writer.Write(data);
            }
        }
    }
}
Listing Four: The _Timer_Elapsed() event handler is called on a random basis to send score data down to the client.

The GetScoreData() method handles creating fictitious basketball scores and actions. It picks values from an enum named ActionsEnum and generates messages about what action was performed that the client can display. The ActionsEnum type is shown next:

public enum ActionsEnum
{
    Foul = 0,
    MadeFoulShot = 1,
    Made2Pointer = 2,
    Made3Pointer = 3,
    Turnover = 4,
    Miss = 5
}

Listing Five shows the GetScoreData() method and a few supporting methods. This particular code doesn't have anything to do with sockets, but it's used to send data to the client using a socket.

private string GetScoreData()
{
    UpdateScoreData();

    Console.WriteLine("Sending score data...");

    StringWriter sw = new StringWriter();
    XmlSerializer xm = new XmlSerializer(typeof(ScoreData));
    xm.Serialize(sw, _ScoreData);
    return sw.ToString();
}
private void UpdateScoreData()
{
    Random r = new Random();
    //Get last action
    ActionsEnum action = (ActionsEnum)r.Next(0, 
     Enum.GetNames(typeof(ActionsEnum)).Length);
    //Get player that performed action
    KeyValuePair<Guid,string> player = GetActionPlayer(action);
    string defensiveTeam = _Teams.Keys.Where(key => 
      key != _ScoreData.TeamOnOffense).First();
    string message = _ScoreData.TeamOnOffense + ": " + player.Value;
    switch (action)
    {
        case ActionsEnum.Foul:
            message = defensiveTeam + ": " + player.Value + 
              " committed a foul.";
            break;
        case ActionsEnum.Made2Pointer:
            message += " scored 2 points.";
            break;
        case ActionsEnum.Made3Pointer:
            message += " scored 3 points.";
            break;
        case ActionsEnum.MadeFoulShot:
            message += " made a foul shot after foul.";
            break;
        case ActionsEnum.Miss:
            message += " missed.";
            break;
        case ActionsEnum.Turnover:
            message += " turned it over";
            break;
    }
    int teamPos = 1;
    int points = ((int)action > 3)?0:(int)action;
    foreach (string name in _Teams.Keys)
    {
        if (teamPos == 1 && name == _ScoreData.TeamOnOffense)
        {
            _ScoreData.Team1Score += points;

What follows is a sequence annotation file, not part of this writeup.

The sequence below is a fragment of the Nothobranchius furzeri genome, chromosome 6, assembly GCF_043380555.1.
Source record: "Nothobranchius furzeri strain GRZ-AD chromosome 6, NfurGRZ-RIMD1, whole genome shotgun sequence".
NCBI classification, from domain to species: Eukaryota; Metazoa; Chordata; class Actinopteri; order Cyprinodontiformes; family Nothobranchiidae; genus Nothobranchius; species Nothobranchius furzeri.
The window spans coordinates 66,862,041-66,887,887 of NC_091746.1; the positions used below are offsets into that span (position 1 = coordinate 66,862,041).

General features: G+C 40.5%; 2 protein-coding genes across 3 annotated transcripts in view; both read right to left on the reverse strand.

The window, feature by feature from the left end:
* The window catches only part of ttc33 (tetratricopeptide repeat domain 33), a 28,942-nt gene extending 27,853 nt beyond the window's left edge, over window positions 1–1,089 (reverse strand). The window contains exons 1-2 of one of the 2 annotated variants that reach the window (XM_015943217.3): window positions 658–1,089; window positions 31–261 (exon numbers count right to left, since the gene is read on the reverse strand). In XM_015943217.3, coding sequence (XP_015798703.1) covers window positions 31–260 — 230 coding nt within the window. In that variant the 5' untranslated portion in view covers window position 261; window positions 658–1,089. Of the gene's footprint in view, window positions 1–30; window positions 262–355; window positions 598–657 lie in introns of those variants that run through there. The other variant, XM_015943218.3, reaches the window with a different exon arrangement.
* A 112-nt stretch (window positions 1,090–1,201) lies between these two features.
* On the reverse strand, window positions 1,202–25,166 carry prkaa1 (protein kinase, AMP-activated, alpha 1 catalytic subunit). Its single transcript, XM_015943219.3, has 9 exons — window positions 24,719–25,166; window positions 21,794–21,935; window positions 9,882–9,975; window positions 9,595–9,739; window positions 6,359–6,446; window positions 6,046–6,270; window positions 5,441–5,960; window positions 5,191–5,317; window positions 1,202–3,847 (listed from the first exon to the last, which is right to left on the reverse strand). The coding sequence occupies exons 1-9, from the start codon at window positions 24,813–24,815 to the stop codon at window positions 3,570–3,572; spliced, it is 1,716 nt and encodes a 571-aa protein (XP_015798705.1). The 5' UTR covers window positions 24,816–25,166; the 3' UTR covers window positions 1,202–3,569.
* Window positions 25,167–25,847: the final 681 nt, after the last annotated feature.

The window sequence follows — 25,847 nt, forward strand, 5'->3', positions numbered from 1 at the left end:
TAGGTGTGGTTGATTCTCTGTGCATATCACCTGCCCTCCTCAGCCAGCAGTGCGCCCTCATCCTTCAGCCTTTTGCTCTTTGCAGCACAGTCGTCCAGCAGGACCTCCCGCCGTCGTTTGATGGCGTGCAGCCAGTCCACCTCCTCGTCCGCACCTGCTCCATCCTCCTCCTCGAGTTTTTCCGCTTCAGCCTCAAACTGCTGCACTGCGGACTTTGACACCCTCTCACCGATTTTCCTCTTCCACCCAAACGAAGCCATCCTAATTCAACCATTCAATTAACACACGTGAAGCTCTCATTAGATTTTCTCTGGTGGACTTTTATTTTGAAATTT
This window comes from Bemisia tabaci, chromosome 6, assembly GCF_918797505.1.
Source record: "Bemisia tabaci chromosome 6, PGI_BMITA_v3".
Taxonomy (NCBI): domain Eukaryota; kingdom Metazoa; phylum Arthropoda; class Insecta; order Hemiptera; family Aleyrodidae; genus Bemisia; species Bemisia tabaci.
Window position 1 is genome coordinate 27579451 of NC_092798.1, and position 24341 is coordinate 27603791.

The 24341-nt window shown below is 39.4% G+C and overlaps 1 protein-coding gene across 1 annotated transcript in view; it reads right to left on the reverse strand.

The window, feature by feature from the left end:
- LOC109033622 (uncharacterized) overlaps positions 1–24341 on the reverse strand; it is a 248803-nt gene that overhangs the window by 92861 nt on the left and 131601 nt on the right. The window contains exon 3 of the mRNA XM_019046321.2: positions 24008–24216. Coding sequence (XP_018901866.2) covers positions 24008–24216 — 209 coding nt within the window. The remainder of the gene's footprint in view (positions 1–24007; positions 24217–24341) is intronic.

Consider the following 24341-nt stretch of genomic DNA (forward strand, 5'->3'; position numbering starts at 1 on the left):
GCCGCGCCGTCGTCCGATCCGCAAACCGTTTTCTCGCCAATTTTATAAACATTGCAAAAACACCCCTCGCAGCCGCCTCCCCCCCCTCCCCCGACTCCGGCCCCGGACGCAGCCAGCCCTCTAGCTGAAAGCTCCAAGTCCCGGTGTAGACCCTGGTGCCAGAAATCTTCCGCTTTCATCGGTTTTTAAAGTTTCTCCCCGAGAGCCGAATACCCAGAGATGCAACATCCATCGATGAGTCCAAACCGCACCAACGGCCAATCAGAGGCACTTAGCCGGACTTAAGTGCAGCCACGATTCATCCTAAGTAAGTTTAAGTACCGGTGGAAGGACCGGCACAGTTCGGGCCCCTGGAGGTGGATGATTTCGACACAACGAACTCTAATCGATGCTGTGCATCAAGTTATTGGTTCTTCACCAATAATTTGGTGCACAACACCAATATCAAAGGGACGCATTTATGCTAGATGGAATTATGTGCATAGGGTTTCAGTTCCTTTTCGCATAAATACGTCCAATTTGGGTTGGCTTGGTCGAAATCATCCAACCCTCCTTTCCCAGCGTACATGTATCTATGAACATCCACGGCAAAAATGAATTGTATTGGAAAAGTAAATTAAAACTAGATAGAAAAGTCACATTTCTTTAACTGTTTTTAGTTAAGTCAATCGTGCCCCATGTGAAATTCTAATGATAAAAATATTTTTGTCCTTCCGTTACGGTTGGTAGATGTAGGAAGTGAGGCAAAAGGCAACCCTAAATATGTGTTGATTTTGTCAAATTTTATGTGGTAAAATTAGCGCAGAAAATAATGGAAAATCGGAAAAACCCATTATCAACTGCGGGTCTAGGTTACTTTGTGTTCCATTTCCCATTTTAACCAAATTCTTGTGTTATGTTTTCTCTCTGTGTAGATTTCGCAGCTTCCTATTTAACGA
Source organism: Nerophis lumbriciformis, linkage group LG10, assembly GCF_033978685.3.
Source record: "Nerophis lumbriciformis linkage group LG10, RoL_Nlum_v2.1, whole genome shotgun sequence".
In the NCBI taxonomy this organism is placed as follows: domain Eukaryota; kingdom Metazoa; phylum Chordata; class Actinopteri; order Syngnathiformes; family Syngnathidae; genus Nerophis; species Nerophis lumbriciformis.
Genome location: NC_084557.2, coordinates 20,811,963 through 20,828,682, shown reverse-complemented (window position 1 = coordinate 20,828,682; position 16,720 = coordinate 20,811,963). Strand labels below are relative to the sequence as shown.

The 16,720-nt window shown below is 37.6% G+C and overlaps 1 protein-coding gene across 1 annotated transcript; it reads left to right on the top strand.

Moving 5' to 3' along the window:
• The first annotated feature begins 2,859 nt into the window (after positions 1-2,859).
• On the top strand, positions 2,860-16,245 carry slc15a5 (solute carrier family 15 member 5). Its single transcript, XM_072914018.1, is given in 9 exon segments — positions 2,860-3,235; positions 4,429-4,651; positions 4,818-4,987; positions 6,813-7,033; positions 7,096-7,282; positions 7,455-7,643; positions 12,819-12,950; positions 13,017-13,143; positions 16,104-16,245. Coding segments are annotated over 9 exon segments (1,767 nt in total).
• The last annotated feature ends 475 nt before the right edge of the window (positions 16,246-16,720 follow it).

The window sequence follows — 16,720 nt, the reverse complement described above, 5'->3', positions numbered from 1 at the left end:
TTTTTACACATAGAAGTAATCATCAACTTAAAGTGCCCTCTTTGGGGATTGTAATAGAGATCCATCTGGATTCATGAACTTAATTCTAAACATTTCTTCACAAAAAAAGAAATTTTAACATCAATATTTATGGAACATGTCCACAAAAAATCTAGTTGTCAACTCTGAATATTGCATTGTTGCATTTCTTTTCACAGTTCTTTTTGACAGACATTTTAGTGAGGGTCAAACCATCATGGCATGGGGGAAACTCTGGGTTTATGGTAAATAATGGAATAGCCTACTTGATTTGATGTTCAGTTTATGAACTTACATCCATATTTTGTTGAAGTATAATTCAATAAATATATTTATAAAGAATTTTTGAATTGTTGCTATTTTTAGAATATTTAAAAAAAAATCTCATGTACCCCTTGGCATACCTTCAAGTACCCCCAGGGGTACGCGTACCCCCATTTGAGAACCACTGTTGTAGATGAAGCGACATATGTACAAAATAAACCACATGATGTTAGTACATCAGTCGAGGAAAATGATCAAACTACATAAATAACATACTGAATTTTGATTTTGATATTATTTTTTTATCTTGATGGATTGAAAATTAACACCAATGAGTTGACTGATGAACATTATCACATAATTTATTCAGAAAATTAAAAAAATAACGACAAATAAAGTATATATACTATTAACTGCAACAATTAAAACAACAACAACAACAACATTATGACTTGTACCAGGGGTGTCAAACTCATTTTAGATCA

}
        if (teamPos == 2 && name == _ScoreData.TeamOnOffense)
        {
            _ScoreData.Team2Score += points;
        }
        teamPos++;
    }
    _ScoreData.Action = action;
    _ScoreData.LastActionPlayerID = player.Key;
    _ScoreData.LastAction = message;
    _ScoreData.LastActionPoints = points;

    //Change teams if a foul wasn't committed
    if (action != ActionsEnum.Foul)
    {
        _ScoreData.TeamOnOffense = defensiveTeam;
    }
}
private KeyValuePair<Guid, string> GetActionPlayer(ActionsEnum action)
{
    Dictionary<Guid, string> players = null;
    if (action == ActionsEnum.Foul)
    {
        //Get defensive team players
        players = _Teams[_Teams.Keys.Where(name => 
         name != _ScoreData.TeamOnOffense).First()];
    }
    else
    {
        players = _Teams[_Teams.Keys.Where(name => 
          name == _ScoreData.TeamOnOffense).First()];
    }
    Random r = new Random();
    return players.ElementAt(r.Next(0, players.Count));
}
Listing Five: Simulating a basketball game and creating data that can be sent to a client.

There's a little more code that the server application relies on which I won't show. However, you can download the complete application here. The code shown above is really all that's involved for creating a server that listens for clients on a specific IP address and port using the TcpListener class. I chose the asynchronous route for listening for client connections but other viable techniques also exist.

In Part II, I cover the client-side and discuss how Silverlight 2 can connect to a server using sockets.